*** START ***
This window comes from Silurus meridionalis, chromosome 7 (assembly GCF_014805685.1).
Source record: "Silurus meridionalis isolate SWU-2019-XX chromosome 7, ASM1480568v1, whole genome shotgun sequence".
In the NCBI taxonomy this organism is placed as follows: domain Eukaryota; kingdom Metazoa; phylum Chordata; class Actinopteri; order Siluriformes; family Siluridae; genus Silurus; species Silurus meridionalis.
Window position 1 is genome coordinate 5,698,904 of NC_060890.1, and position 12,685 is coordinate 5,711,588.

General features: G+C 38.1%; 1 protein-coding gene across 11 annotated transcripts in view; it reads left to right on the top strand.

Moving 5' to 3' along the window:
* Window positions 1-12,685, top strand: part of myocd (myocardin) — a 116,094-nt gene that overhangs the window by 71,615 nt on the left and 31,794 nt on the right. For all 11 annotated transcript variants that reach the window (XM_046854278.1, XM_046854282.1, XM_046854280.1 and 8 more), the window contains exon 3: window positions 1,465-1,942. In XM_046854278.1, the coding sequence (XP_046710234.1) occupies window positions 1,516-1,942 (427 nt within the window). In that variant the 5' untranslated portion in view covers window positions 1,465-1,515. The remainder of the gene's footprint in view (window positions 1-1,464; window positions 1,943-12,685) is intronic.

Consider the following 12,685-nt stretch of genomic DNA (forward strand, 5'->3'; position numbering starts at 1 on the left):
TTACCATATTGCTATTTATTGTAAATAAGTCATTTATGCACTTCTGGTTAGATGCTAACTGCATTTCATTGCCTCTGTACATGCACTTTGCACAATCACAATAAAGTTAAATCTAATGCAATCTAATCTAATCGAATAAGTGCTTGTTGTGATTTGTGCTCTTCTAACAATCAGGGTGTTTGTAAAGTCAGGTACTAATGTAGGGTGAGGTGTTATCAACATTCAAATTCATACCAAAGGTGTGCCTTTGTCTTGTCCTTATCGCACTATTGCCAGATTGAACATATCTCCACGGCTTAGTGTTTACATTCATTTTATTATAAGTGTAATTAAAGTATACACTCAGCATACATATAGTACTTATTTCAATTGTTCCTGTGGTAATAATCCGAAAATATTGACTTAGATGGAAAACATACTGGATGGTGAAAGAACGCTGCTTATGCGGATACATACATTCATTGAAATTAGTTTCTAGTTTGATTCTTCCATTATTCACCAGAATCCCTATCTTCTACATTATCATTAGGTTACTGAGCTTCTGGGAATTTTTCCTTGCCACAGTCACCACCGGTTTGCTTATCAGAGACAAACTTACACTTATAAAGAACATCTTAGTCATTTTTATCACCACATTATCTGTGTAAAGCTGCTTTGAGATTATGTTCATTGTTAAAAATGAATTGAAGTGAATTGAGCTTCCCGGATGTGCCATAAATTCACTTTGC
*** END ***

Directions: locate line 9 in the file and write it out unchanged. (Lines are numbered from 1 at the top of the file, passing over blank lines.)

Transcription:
TTACCATATTGCTATTTATTGTAAATAAGTCATTTATGCACTTCTGGTTAGATGCTAACTGCATTTCATTGCCTCTGTACATGCACTTTGCACAATCACAATAAAGTTAAATCTAATGCAATCTAATCTAATCGAATAAGTGCTTGTTGTGATTTGTGCTCTTCTAACAATCAGGGTGTTTGTAAAGTCAGGTACTAATGTAGGGTGAGGTGTTATCAACATTCAAATTCATACCAAAGGTGTGCCTTTGTCTTGTCCTTATCGCACTATTGCCAGATTGAACATATCTCCACGGCTTAGTGTTTACATTCATTTTATTATAAGTGTAATTAAAGTATACACTCAGCATACATATAGTACTTATTTCAATTGTTCCTGTGGTAATAATCCGAAAATATTGACTTAGATGGAAAACATACTGGATGGTGAAAGAACGCTGCTTATGCGGATACATACATTCATTGAAATTAGTTTCTAGTTTGATTCTTCCATTATTCACCAGAATCCCTATCTTCTACATTATCATTAGGTTACTGAGCTTCTGGGAATTTTTCCTTGCCACAGTCACCACCGGTTTGCTTATCAGAGACAAACTTACACTTATAAAGAACATCTTAGTCATTTTTATCACCACATTATCTGTGTAAAGCTGCTTTGAGATTATGTTCATTGTTAAAAATGAATTGAAGTGAATTGAGCTTCCCGGATGTGCCATAAATTCACTTTGC